M. Witz, says the Gas World, has been conducting a series of experiments on the Delamare-Deboutteville and Malindin gas engine, driven by Dowson gas, and in which the gas generator takes the place of the ordinary steam boiler. The engine was a one-cylinder motor in the establishment of Messrs. Matter & Co., Rouen. Its power was 100 horse indicated; the cylinder was 23 inches in diameter, the stroke 38 inches, and the normal speed 100 revolutions. The engine is of the Simplex type; the kindling is electric; the cycle of operations is fourfold, with powerful compression. The Dowson generator is 30 inches inside diameter and 76 inches in height from the bars to the top. Air is blown in by steam driven in under the hearth. There is a siphon, a coke scrubber 110 inches high, a sawdust purifier, and a gasholder of 750 cubic feet capacity, and a pipe to the engine 5.2 inches in diameter. The total area occupied by this apparatus is 140 square yards, of which two-thirds are built on. The anthracite employed was from Swansea, containing 5.4 per cent. of ash. The observations made with a string friction brake were continued for 68 hours, everything used being carefully weighed and measured.

One day the machine was worked for 15¼ hours on end; the other days it was worked with an interval of half an hour every 12 hours to clear the hearth, poke the fire and lubricate the machine; and it was clearly established that with a big enough generator it would be quite possible to work continuously for several days.

The following were the data for a day of 24 hours, with an interval of half an hour: 8:55 P.M. one day to 8:55 P.M. the next, interval 8:30 to 9 A.M. Anthracite used, 18.4 cwt.; coke used, 3.42 cwt.; water used for steam injection, 217.3 gallons; water used in scrubber, 4,106 gallons; water used in cooling the cylinder, 20,000 gallons; oil used in cylinder, 14.84 pounds; grease, 1.8 pounds; revolutions of machine, 142,157, or 100.8 per minute; effective work, 75.86 French horse power, or 77.4 British; gas used, 6,742 cubic feet per hour, at 772 mm. pressure and 70.7° F., or 83.7 cubic feet per effective horse power; efficiency, 69 per cent.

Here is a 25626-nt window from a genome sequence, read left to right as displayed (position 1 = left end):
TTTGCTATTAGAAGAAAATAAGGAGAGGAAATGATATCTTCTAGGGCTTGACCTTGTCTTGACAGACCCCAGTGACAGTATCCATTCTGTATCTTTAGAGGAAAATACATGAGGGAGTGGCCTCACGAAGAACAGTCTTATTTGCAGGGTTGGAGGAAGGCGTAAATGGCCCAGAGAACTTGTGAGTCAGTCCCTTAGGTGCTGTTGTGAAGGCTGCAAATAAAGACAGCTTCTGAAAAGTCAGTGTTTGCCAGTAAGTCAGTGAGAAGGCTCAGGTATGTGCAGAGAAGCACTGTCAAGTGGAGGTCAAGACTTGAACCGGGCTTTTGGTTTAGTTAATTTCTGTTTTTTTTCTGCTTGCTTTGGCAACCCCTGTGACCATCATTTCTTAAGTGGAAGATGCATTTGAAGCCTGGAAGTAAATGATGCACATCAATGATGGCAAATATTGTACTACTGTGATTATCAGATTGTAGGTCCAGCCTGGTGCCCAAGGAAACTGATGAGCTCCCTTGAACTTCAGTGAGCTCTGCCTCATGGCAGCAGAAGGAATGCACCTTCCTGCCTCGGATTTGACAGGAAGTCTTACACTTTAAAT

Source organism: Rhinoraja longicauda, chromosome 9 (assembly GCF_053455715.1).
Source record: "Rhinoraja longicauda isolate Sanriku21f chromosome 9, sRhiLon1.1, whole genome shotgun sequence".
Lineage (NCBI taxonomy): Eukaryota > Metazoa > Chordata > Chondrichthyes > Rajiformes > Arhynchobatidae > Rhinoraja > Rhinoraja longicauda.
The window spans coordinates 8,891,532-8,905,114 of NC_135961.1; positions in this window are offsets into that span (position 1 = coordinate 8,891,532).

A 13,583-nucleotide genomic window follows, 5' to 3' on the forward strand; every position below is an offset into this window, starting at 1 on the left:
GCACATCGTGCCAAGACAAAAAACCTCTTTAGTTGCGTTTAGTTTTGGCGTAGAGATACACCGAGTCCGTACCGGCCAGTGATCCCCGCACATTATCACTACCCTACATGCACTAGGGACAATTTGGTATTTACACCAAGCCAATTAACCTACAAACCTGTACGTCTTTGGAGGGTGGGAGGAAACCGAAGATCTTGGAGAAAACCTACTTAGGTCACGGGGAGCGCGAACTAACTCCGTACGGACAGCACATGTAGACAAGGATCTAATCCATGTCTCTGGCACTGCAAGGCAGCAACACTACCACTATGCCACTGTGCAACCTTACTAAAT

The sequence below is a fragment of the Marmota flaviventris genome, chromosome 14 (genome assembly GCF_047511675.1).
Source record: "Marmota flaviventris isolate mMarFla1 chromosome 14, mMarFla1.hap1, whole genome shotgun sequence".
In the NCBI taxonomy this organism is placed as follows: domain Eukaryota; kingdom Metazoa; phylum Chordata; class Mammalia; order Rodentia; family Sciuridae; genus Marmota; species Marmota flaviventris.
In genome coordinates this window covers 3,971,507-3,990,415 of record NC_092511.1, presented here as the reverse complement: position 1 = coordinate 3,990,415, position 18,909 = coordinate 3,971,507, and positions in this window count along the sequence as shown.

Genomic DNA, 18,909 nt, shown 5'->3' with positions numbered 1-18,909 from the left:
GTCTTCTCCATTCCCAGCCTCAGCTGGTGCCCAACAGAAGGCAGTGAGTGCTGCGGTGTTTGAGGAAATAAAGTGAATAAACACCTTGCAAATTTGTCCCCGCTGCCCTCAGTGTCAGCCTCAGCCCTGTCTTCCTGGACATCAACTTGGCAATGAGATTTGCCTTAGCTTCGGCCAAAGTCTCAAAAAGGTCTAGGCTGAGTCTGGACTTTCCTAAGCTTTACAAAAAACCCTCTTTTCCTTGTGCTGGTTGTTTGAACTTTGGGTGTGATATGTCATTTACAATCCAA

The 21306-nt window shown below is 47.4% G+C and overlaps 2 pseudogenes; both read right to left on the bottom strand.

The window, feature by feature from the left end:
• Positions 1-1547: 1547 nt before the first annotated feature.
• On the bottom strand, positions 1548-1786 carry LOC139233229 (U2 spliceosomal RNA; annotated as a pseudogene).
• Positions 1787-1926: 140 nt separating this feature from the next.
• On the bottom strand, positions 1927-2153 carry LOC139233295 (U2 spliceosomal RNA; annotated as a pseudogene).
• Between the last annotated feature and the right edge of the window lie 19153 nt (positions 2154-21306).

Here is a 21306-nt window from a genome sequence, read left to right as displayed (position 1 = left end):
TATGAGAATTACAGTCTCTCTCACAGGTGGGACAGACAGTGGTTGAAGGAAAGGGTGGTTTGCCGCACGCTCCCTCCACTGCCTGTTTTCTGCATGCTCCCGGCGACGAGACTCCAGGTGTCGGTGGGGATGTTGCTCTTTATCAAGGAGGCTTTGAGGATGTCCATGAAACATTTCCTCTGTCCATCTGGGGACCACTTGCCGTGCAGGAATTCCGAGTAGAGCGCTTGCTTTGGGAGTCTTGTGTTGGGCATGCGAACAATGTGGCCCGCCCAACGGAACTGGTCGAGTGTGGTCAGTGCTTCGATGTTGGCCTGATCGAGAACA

Now, with regard to the comparison between the large gas motors and steam engines of the same size, M. Witz goes on to remark that the gas engine is by no means, as was formerly thought on high authority, necessarily restricted to the domain of smaller work and sizes. Even in early times it was seen that the gas engine belonged to a type in which there were possibilities of improvement greater than those available in the steam engine, because the difference of temperature between the working substance in its hotter and its cooler condition was greater than in the steam engine; and consumptions of 5,250 cubic feet per horse power per hour soon descended step by step as far as 2,060, while the power went up, past 4, 8 and 12, to 25 or 50 horse power; and in the exhibition of 1889 there were gas engines seen in which the explosion chamber had a diameter of as much as 23 inches.

But the price of coal gas seemed to be too high for use in these large engines, in which sizes steam is comparatively cheap; and so poorer gas, which, though possessing only about 28 per cent. of the heating power, is still cheaper in proportion than coal gas, when it is made on the spot, was introduced to tide over the difficulty. Difficulties have been successively overcome, with the result which we have just seen, namely, 1.37 pounds of anthracite per effective horse power, or about half the carbon which a steam engine of the same power of excellent design, and well kept up, would consume. A 50 horse simplex at Marseilles, in Barataud's flour mill, is said to have run for the last 2 years on 1.12 pounds of English anthracite per effective horse power; and thus M. Witz says his predictions of 10 years ago, that the gas producer would some day replace the boiler, are being verified in such a way as to surprise even himself.